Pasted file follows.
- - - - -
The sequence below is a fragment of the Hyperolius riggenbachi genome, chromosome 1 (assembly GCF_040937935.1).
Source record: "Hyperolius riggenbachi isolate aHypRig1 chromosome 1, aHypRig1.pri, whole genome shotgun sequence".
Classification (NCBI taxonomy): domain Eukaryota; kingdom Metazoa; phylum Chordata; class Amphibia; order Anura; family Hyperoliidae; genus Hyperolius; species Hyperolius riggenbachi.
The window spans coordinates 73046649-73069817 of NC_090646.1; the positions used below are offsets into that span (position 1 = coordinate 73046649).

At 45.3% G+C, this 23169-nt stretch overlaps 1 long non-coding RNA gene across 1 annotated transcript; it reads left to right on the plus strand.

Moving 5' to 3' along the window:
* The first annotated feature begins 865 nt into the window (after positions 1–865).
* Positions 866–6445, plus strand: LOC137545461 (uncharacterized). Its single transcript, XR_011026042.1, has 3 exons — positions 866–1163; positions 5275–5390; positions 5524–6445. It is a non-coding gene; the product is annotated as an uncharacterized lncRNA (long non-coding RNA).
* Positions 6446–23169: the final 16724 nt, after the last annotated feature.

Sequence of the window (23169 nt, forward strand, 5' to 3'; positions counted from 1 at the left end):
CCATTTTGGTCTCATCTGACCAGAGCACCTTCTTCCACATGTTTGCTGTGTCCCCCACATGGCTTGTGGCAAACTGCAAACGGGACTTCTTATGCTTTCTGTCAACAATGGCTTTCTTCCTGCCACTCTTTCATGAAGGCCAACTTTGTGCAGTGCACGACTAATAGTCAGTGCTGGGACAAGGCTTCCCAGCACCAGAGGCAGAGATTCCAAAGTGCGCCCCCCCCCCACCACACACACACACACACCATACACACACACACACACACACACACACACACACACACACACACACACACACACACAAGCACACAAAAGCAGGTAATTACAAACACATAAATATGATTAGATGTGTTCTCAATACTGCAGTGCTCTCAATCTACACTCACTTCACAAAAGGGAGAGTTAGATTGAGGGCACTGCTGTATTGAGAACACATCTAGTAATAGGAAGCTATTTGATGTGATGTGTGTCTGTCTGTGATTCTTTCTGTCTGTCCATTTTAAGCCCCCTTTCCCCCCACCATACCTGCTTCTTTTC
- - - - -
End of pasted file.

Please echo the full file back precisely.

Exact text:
The sequence below is a fragment of the Hyperolius riggenbachi genome, chromosome 1 (assembly GCF_040937935.1).
Source record: "Hyperolius riggenbachi isolate aHypRig1 chromosome 1, aHypRig1.pri, whole genome shotgun sequence".
Classification (NCBI taxonomy): domain Eukaryota; kingdom Metazoa; phylum Chordata; class Amphibia; order Anura; family Hyperoliidae; genus Hyperolius; species Hyperolius riggenbachi.
The window spans coordinates 73046649-73069817 of NC_090646.1; the positions used below are offsets into that span (position 1 = coordinate 73046649).

At 45.3% G+C, this 23169-nt stretch overlaps 1 long non-coding RNA gene across 1 annotated transcript; it reads left to right on the plus strand.

Moving 5' to 3' along the window:
* The first annotated feature begins 865 nt into the window (after positions 1–865).
* Positions 866–6445, plus strand: LOC137545461 (uncharacterized). Its single transcript, XR_011026042.1, has 3 exons — positions 866–1163; positions 5275–5390; positions 5524–6445. It is a non-coding gene; the product is annotated as an uncharacterized lncRNA (long non-coding RNA).
* Positions 6446–23169: the final 16724 nt, after the last annotated feature.

Sequence of the window (23169 nt, forward strand, 5' to 3'; positions counted from 1 at the left end):
CCATTTTGGTCTCATCTGACCAGAGCACCTTCTTCCACATGTTTGCTGTGTCCCCCACATGGCTTGTGGCAAACTGCAAACGGGACTTCTTATGCTTTCTGTCAACAATGGCTTTCTTCCTGCCACTCTTTCATGAAGGCCAACTTTGTGCAGTGCACGACTAATAGTCAGTGCTGGGACAAGGCTTCCCAGCACCAGAGGCAGAGATTCCAAAGTGCGCCCCCCCCCCACCACACACACACACACACCATACACACACACACACACACACACACACACACACACACACACACACACACACACACAAGCACACAAAAGCAGGTAATTACAAACACATAAATATGATTAGATGTGTTCTCAATACTGCAGTGCTCTCAATCTACACTCACTTCACAAAAGGGAGAGTTAGATTGAGGGCACTGCTGTATTGAGAACACATCTAGTAATAGGAAGCTATTTGATGTGATGTGTGTCTGTCTGTGATTCTTTCTGTCTGTCCATTTTAAGCCCCCTTTCCCCCCACCATACCTGCTTCTTTTC